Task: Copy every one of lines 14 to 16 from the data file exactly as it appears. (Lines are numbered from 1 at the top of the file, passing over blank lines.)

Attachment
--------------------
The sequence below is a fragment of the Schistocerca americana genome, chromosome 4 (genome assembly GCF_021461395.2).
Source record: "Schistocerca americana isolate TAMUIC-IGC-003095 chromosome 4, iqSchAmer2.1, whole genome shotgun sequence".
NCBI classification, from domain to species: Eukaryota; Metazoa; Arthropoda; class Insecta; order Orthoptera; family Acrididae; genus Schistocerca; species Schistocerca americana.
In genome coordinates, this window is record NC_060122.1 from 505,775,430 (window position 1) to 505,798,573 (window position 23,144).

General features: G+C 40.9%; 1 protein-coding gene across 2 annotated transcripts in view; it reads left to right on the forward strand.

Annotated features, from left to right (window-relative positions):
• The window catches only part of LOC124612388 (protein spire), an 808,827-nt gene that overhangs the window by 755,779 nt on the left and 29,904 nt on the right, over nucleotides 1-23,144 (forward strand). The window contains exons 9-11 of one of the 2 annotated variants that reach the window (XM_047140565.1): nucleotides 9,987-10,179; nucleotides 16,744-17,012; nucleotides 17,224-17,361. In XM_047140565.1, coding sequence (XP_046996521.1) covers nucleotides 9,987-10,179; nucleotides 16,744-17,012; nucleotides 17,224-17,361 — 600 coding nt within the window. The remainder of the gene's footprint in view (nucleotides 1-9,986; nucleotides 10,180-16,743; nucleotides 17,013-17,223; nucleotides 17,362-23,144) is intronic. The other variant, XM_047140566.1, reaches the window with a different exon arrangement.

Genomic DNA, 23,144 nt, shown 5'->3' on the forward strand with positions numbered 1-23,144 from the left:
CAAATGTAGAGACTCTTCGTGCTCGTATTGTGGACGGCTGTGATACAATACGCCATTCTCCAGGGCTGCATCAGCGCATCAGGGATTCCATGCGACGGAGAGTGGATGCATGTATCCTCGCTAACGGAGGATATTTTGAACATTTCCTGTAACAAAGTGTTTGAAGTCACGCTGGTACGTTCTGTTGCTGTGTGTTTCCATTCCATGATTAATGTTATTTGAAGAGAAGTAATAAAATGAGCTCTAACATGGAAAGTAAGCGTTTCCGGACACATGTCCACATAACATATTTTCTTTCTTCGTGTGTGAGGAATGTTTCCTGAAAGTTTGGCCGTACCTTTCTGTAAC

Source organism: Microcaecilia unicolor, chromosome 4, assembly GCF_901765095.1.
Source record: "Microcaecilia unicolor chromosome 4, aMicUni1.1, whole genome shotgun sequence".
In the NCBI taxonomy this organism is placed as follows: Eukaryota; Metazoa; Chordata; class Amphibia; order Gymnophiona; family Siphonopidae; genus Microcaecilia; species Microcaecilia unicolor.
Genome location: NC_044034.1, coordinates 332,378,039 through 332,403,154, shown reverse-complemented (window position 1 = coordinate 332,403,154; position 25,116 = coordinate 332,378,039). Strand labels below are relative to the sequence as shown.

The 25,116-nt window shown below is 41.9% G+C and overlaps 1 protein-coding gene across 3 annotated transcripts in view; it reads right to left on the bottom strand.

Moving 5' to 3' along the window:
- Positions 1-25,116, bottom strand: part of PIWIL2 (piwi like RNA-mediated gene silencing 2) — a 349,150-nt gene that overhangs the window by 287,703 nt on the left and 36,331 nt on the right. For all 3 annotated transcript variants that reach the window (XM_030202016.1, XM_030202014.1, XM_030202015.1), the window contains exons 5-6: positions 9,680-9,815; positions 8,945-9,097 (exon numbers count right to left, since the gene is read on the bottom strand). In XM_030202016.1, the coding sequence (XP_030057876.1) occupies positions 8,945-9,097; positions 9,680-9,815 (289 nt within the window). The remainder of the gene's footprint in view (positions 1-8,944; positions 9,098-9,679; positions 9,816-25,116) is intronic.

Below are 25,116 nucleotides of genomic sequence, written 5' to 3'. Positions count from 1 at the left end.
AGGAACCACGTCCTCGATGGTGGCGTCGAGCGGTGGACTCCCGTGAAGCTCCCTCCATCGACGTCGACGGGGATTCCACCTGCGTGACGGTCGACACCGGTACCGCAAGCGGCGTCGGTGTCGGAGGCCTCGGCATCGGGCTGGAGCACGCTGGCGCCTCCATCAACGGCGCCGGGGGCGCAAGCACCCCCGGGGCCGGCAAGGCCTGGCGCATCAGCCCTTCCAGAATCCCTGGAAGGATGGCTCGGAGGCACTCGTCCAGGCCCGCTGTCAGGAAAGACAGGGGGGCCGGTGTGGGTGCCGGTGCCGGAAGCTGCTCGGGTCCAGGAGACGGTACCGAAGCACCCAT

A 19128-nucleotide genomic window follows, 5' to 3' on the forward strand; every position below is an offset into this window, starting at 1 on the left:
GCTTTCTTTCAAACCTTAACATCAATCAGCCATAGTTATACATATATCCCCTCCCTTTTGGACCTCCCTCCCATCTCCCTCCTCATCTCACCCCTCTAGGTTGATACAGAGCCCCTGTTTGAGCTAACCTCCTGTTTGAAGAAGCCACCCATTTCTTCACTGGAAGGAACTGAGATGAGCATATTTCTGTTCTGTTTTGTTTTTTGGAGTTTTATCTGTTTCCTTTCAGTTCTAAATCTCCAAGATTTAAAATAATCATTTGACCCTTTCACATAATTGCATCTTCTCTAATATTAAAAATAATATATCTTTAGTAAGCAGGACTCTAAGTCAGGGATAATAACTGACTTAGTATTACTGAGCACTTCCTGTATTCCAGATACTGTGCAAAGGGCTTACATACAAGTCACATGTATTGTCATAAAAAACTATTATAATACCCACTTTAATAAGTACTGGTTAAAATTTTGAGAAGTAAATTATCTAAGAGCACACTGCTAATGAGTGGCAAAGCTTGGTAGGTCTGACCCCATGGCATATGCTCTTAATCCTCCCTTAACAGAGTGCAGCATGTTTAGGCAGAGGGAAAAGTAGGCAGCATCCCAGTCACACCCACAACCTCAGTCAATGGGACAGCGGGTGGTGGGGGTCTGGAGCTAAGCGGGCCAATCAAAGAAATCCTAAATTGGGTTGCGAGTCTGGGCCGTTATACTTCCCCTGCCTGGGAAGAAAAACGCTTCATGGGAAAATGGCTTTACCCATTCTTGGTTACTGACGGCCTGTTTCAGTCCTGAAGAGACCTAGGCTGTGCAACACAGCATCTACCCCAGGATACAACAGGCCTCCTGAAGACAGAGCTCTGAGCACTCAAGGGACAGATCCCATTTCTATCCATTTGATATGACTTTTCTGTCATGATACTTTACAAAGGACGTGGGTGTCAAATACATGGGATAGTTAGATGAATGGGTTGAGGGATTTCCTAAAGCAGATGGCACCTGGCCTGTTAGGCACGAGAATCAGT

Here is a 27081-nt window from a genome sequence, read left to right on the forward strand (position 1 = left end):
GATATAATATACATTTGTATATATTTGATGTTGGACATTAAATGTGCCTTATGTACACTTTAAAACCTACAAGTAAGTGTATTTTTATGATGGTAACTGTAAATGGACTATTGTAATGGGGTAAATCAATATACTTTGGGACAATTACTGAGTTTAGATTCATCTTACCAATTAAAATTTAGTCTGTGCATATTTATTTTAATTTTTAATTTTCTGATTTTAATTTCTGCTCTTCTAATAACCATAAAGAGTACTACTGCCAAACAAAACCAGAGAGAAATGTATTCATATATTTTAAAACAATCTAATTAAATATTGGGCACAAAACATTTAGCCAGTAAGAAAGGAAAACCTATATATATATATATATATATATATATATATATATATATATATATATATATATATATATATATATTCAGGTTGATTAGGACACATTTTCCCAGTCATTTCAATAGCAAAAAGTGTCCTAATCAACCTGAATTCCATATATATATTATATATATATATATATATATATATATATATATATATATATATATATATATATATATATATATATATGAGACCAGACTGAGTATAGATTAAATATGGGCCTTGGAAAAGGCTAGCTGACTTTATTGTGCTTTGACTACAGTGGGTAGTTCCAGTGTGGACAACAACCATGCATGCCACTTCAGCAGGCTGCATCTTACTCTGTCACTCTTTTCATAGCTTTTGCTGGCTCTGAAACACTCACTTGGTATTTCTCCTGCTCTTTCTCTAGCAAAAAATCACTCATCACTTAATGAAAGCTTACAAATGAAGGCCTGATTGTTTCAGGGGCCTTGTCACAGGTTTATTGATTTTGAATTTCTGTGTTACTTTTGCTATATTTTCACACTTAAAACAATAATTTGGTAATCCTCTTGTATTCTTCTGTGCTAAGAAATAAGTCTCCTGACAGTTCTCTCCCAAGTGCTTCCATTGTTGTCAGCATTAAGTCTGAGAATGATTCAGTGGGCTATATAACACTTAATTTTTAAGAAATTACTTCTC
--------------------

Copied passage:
The 25,116-nt window shown below is 41.9% G+C and overlaps 1 protein-coding gene across 3 annotated transcripts in view; it reads right to left on the bottom strand.

Moving 5' to 3' along the window:
- Positions 1-25,116, bottom strand: part of PIWIL2 (piwi like RNA-mediated gene silencing 2) — a 349,150-nt gene that overhangs the window by 287,703 nt on the left and 36,331 nt on the right. For all 3 annotated transcript variants that reach the window (XM_030202016.1, XM_030202014.1, XM_030202015.1), the window contains exons 5-6: positions 9,680-9,815; positions 8,945-9,097 (exon numbers count right to left, since the gene is read on the bottom strand). In XM_030202016.1, the coding sequence (XP_030057876.1) occupies positions 8,945-9,097; positions 9,680-9,815 (289 nt within the window). The remainder of the gene's footprint in view (positions 1-8,944; positions 9,098-9,679; positions 9,816-25,116) is intronic.